Bon Iver‘s new track seems to be drawing new fans and seeing others return to the faithful fold. The song, “Heavenly Father,” was inspired by and will be featured in the new film by Zach Braff, Wish I Was Here. The soundtrack also features the work of The Shins, among other indie rock heroes, who were famously featured in Braff’s directorial debut feature, Garden State.
You can hear the new track over at NPR.
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If you’re an indie-folk fan and felt a cold chill shoot down your spine earlier today, we may know the cause. Justin Vernon is working on handful of projects at the moment, but has revealed he is unsure whether he will return to his most well-known creative outlet, Bon Iver.
Speaking with Triple J in a new interview, Vernon suggested he was nowhere near the headspace necessary to begin work on a new Bon Iver project. He said:
I don’t really write songs anymore. The last Bon Iver record was a very ˜sitting down with a guitar and writing’ kind of record. I really have to be in a specific headspace to even begin to illuminate an idea that would create another Bon Iver record, and I’m just not there¦
I’m really honoured that Bon Iver gives me a platform to do whatever I want, but there’s only so much time you can spend digging through yourself before you become insular. I’m not in a hurry to go back to that temperature. All of the music I’ve been making shifting away from Bon Iver feels really good¦ so if I ever do go back to Bon Iver it will be all the better for it.
The key phrase that has fans up in arms from this chunk of dialogue is, “if I ever do go back to Bon Iver.” It has lead many to believe For Emma, Forever Ago may indeed have been the final Bon Iver release. But take solace, fans; as that project has always been directed solely by Vernon, his future output, no matter the name, can be viewed simply as an evolution of the same artistic vision. We will be listening for what’s next.
If you love bands like Of Monsters & Men, Mumford & Sons, and Bon Iver, you’re going to love this week’s featured artist, Kory Murphy. Originally from the American midwest, Murphy has traveled all over the world in an effort to both strengthen and promote his music. With rootsy, neo-folk tinges, his recordings use simple and classic instrumentation, with guitar and keyboard offset by harmonica and occasionally forays into various unconventional forms of percussion. You can listen to “Lion and the Mouse” after the jump. (more…)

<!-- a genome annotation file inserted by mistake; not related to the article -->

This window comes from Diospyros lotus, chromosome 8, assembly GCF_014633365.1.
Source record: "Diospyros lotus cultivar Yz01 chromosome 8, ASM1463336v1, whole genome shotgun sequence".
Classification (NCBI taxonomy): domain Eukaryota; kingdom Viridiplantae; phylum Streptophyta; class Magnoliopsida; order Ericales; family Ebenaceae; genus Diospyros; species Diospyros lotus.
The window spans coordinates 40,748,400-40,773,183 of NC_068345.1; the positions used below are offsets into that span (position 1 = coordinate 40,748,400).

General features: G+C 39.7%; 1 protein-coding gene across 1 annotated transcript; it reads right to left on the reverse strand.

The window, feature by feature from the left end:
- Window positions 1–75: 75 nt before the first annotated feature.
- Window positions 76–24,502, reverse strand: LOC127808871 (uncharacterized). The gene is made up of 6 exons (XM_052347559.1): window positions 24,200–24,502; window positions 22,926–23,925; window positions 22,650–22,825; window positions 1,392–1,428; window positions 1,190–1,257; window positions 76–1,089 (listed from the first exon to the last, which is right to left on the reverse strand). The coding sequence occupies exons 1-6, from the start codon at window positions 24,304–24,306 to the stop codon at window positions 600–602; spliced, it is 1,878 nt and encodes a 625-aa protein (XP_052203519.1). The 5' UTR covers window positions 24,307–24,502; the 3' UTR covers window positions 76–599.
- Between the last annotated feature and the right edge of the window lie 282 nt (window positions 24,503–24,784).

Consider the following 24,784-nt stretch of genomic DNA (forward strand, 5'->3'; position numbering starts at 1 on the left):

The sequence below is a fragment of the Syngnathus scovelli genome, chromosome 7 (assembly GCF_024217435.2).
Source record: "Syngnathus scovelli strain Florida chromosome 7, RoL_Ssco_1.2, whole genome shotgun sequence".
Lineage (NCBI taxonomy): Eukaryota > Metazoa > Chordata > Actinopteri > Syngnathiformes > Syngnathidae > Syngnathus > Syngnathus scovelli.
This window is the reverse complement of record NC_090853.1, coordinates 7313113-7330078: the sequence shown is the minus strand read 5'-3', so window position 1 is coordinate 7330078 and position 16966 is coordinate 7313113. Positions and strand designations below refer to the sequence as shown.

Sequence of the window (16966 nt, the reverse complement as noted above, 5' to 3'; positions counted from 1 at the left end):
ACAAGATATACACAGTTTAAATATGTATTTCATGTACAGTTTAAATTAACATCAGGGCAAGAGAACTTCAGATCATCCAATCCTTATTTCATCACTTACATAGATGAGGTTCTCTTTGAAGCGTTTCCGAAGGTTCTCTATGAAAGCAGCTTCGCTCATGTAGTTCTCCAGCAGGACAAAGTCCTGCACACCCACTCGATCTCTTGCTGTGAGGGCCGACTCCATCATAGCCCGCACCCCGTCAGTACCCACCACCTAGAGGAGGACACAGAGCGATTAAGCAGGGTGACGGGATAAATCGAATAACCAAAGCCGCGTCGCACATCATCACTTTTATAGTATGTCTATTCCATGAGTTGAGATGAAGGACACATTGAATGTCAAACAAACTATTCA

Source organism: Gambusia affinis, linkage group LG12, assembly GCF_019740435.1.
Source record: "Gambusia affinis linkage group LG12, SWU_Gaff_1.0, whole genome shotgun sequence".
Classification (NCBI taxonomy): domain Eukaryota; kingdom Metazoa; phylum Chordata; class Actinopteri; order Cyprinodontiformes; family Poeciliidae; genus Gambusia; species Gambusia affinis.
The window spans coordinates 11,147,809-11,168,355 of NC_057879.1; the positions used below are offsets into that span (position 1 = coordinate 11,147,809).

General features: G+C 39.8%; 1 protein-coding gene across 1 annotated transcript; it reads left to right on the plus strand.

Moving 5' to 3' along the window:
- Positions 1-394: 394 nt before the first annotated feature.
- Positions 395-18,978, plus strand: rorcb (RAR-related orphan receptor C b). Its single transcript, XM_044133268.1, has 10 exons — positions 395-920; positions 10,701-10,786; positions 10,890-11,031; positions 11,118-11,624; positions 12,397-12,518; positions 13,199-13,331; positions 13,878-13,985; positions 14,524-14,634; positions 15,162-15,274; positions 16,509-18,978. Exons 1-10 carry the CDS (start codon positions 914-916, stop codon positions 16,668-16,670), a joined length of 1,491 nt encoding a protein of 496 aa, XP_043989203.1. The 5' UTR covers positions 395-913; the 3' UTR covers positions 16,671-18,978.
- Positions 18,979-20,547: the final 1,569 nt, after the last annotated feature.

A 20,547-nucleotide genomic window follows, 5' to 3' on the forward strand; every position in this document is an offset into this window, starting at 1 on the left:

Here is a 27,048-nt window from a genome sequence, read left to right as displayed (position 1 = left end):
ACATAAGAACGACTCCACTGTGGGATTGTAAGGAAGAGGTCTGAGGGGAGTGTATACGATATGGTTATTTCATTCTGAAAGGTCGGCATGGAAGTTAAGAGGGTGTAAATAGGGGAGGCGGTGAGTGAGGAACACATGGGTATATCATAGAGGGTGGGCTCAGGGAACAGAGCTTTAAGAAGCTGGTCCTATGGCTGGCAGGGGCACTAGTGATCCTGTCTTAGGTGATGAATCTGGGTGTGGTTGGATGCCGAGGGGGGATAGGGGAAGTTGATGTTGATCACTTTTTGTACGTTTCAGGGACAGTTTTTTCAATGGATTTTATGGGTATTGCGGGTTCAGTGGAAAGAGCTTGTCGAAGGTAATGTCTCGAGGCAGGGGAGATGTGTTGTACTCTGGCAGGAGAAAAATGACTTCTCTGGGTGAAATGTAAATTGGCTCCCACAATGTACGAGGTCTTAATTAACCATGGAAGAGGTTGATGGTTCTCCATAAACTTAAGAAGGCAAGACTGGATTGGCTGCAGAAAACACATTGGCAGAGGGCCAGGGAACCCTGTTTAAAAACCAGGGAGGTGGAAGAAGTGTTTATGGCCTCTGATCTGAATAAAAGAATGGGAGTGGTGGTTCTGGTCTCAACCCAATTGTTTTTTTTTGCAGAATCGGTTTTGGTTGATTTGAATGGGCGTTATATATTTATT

- Just another reason to watch the Super Bowl.
- Bon Iver’s new video plays out like an interstellar Easter egg hunt.
- Prince and Gatsby? Sign us up.
- Thankfully, Goulding won’t be making an album with From First To Last.
- Nobody can accuse Tom Morello of being partisan.
- Passion Pit hit the (real) big time.
Such passion for her songs and her efforts to have them reach listeners on a visceral level is one reason that Mitchell is loved by so many, including such high-profile artists as her own musical idol Ani DiFranco and the members of the GRAMMMY Award winning Bon Iver. Although Mitchell has barely cracked her 30s, she projects the insights and virtuosity of some folk artists who performed well before she was born. Any doubters need only sample her most recent album Young Man in America. (more…)
At the beginning of August, Justin Vernon, singer/songwriter for the group Bon Iver, announced a remix contest for the band’s most recent self titled album. The stems from the record were released to the public so that fans and musicians could take a crack at making their own versions for a chance to be on the final exclusive Spotify release entitled Bon Iver, Bon Iver: Stems Project. After only a few months, the winners of this competition have finally been determined. You can now listen to all of their remixes on Spotify by clicking here.
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Many of us know that feeling when an album hits you just right during a crucial moment in your life. When everything you’re hearing”the sounds, the melodies, the emotions, the lyrics”matches everything you’re feeling. It all just seems to flow directly from the speakers to your heart and back again, as if there is some sort of etherial connection between yourself and the artist. Favorite records like these are what define us as music fans. They help us realize who we are and who our favorite artists or bands are.
But we also know the opposite feeling, when that same artist’s newest release falls flat, just as well. When the effort just does not amount to the previous release(s) that we hold so close to our hearts. As fans, we often form connections to artists and their music that they become a defining aspects of our identity. So, when our favorite musicians go in a new direction, we sometimes feel offended or even cheated, as if they have betrayed us in some way, leaving us alone with the nostalgia of a better time. (more…)